How to handle things you cannot change

Discussion in 'Off Topic [BG]' started by powderfinger, Mar 11, 2014.

  1. powderfinger


    Feb 24, 2009
    So something has happened in my life as of late. I guess the specifics aren't necessary (it has to do with a work project I've been working on with peers). Long-story short I don't feel like the outcome is "fair". There is literally nothing I can do at this point but move forward and keep working. But I feel as though my hard work in this project was marginalaized, and the work of others given more praise and reward than my own. I don't want to abadon this project, and I will say my peers did not do anything under-handed or malicious. Just turns out the powers that be appreciated their work a lot more than my own.

    That said. I have the chance to keep on working forward with these guys.gals, and I want to... however, I want to move forward without resentment, jealousy, envy of their praise and reward, or anger at my lack of reward. I want to show grace and self-control here, and be positive. But it's so hard. Its an internal battle at this point. Any ideas on what I can do to have grace and poise with this?

    The talking and crying is done. I have to go forward. But its gonna be hard.
  2. Gorn


    Dec 15, 2011
    Queens, NY
    I earn half the pay of a few employees that are friends of the boss. I do twice as much work for half the salary. It pisses me off, but that doesn't help the situation. Nothing you can do.
  3. powderfinger


    Feb 24, 2009
    Yeah, I've come to that conclusion as well at this point. I wish their was like a mental Jedi exercise I could do to induce grace and calm. You know, bc resentment and anger leads to the Darkside and all that hoop-la
  4. nukes_da_bass

    nukes_da_bass Banned

    Feb 19, 2006
    west suburban boston
    I own the company. It's small. Only input I ever hear regarding my sweat equity is bitching and moaning from my contractors and customers.
    Even worse are the online reviews- Da Interwebs are filled with poison and vitriol.
    Sometimes I wish I could go back to being a drone.
  5. Darth Handsome

    Darth Handsome Banned

    Oct 1, 2010
    Any work problem can be solved by spinning some Black Sabbath.
  6. machine gewehr

    machine gewehr

    Sep 17, 2005
    Meet my best friend after 30 years of wrong choices and things I can not change.

  7. Jeff Elkins

    Jeff Elkins Supporting Member

    Sep 13, 2007
    East Tennessee
    I can TOTALLY relate from my experiences on IT development projects.
    The phrase "best of all possible worlds" comes to mind--in the way that you have the "best" of all possible bad "worlds." Over and over I've seen this situation, with one critical exception--other members of the team WERE underhanded and malicious. From that perspective, I think you're actually in a pretty good spot.
    I really don't mean that to sound flip--executives are people too, with their own biases and understanding of how the machine works below them. They make mistakes and overlook obvious contributions. But it's much worse, IMO, when you've been back-stabbed or your contributions are deliberately squashed. That anger and resentment doesn't hurt as much at first, but it's insidious and can make you mean. Which WILL be noticed!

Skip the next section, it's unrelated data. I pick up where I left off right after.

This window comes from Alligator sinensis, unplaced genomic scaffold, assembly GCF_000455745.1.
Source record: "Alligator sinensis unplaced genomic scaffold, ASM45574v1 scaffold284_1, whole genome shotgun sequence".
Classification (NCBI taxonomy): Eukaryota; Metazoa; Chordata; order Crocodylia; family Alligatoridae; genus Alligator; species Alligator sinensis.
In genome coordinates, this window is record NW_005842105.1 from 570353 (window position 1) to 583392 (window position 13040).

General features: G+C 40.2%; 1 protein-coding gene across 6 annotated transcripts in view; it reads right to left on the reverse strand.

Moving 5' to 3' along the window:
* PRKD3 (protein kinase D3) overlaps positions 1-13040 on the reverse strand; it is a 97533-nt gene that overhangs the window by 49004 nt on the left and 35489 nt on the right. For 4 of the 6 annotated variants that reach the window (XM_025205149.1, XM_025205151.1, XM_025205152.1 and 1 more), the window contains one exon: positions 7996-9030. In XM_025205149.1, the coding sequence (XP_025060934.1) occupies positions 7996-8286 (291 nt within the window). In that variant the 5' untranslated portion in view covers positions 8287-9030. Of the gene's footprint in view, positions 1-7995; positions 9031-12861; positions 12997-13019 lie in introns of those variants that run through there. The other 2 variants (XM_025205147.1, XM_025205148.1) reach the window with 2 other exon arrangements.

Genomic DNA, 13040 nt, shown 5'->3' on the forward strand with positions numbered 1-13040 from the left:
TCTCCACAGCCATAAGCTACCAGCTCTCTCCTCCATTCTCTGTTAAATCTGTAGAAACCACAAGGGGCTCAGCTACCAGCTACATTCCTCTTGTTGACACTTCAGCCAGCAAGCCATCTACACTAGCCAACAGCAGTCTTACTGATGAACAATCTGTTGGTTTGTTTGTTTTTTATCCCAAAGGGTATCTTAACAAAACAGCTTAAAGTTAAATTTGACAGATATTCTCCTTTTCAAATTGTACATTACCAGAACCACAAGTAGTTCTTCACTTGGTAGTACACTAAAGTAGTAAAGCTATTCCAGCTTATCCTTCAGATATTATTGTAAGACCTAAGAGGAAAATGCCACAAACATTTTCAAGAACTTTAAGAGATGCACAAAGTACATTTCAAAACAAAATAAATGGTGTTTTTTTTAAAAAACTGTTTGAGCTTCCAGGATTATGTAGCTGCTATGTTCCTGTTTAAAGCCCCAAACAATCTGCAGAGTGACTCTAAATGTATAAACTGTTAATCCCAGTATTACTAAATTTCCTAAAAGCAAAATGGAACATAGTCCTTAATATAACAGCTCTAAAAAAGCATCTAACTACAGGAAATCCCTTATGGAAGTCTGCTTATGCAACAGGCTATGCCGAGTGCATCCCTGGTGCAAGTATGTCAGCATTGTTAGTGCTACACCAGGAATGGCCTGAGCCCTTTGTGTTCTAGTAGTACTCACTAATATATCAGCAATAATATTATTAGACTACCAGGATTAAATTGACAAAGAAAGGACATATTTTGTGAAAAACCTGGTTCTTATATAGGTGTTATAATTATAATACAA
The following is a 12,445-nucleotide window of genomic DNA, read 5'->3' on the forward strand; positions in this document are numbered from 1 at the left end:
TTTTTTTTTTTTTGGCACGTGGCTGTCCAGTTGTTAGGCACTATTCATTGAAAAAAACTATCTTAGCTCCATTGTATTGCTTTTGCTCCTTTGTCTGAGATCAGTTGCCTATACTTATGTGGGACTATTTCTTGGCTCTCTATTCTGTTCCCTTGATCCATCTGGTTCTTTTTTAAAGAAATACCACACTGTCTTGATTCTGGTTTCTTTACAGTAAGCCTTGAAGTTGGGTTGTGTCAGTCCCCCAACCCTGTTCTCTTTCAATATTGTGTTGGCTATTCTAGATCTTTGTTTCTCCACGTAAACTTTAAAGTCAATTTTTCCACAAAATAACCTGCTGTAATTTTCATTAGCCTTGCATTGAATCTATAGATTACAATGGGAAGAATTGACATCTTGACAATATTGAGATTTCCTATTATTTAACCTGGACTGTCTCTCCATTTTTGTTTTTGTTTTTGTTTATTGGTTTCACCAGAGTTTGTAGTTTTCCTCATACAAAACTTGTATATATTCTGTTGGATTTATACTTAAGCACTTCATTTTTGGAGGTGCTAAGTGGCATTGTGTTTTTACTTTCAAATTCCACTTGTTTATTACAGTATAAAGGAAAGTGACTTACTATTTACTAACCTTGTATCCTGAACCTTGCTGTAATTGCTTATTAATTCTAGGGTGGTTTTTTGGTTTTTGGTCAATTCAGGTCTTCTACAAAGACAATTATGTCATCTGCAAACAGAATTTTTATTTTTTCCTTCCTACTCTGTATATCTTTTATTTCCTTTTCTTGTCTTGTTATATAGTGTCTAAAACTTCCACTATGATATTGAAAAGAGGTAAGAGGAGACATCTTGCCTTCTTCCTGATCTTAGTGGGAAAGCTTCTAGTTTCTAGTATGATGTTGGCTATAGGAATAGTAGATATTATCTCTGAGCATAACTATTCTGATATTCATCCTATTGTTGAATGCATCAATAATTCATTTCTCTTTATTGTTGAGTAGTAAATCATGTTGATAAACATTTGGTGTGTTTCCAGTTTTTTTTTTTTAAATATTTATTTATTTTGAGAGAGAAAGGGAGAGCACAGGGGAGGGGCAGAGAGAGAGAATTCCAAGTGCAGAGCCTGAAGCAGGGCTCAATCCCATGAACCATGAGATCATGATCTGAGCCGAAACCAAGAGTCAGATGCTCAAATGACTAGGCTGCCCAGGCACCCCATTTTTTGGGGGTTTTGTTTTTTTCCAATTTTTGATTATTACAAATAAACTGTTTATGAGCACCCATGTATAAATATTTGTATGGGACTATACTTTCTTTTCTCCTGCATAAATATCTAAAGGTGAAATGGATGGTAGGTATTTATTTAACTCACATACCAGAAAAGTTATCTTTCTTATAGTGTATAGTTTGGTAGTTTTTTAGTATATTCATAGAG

You belong to a great club of people that I respect, having seen them toil without accolades.
    Recovery may be found in the looking forward to future projects. If you do good work, the other teammates will continue to want you on board. Eventually, folks start to notice that there's a common thread in all of the successful projects, and it's you.
    I'm not down with hiding my light under a bushel--sometimes you need to trumpet your accomplishments. And I couldn't toil without recognition forever--that's me, others don't want or need it, I suppose--but if you have confidence in your contributions, be proud of yourself, and keep it up for your own peace of mind. It pays off a *ton* down the road.
  8. powderfinger


    Feb 24, 2009
    Can't say this often, but this is OT advice worth writing down. Im actually going to put this on a post-it. thanks.
  9. Unrepresented

    Unrepresented Something Borderline Offensive

    Jul 1, 2006
    San Diego, CA
    There is no reason to believe that self-promotion isn't something you can't change. Death is kinda hard to work around. Unassisted flight is tough, but making sure that your efforts --if indeed worthy of praise-- are recognized is something that can be addressed.
  10. edpal

    edpal Banned

    Oct 3, 2007
    Powderfinger - that is a drag. If your work was beneficial to the whole, hopefully those co-workers who got the majority(all?) of the acknowledgement appreciate your input on the project. If you are friend-ish with one of those who you feel got all the kudos maybe you could ask them privately if they could mention your contributions on future project, if for job security alone.

    Think about how it goes in a band - some slightly obscure member of the group (bass player?) brings a rough song idea, someone else polishes it. The polisher frequently gets the majority of credit. Not fair but you basically have to suck it up. But be sure you get your share of the royalties if we're talking music.:D:bassist:

    Maybe mentally making a list of your positive attributes will give you some clarity on how often your special talents are overlooked and not just at work. And life goes on, right? Just breath deep and show some class, definitely don't drama queen the deal, you'll hate yourself in the morning and you will never have true respect.

    Wishing you luck on this brother, that is a major butt hurt.
  11. You either accept it with serenity, change it, or distance yourself from it.

    No one is stuck with anything. The worst thing you can do is play the victim. It only makes things worse, inside and out.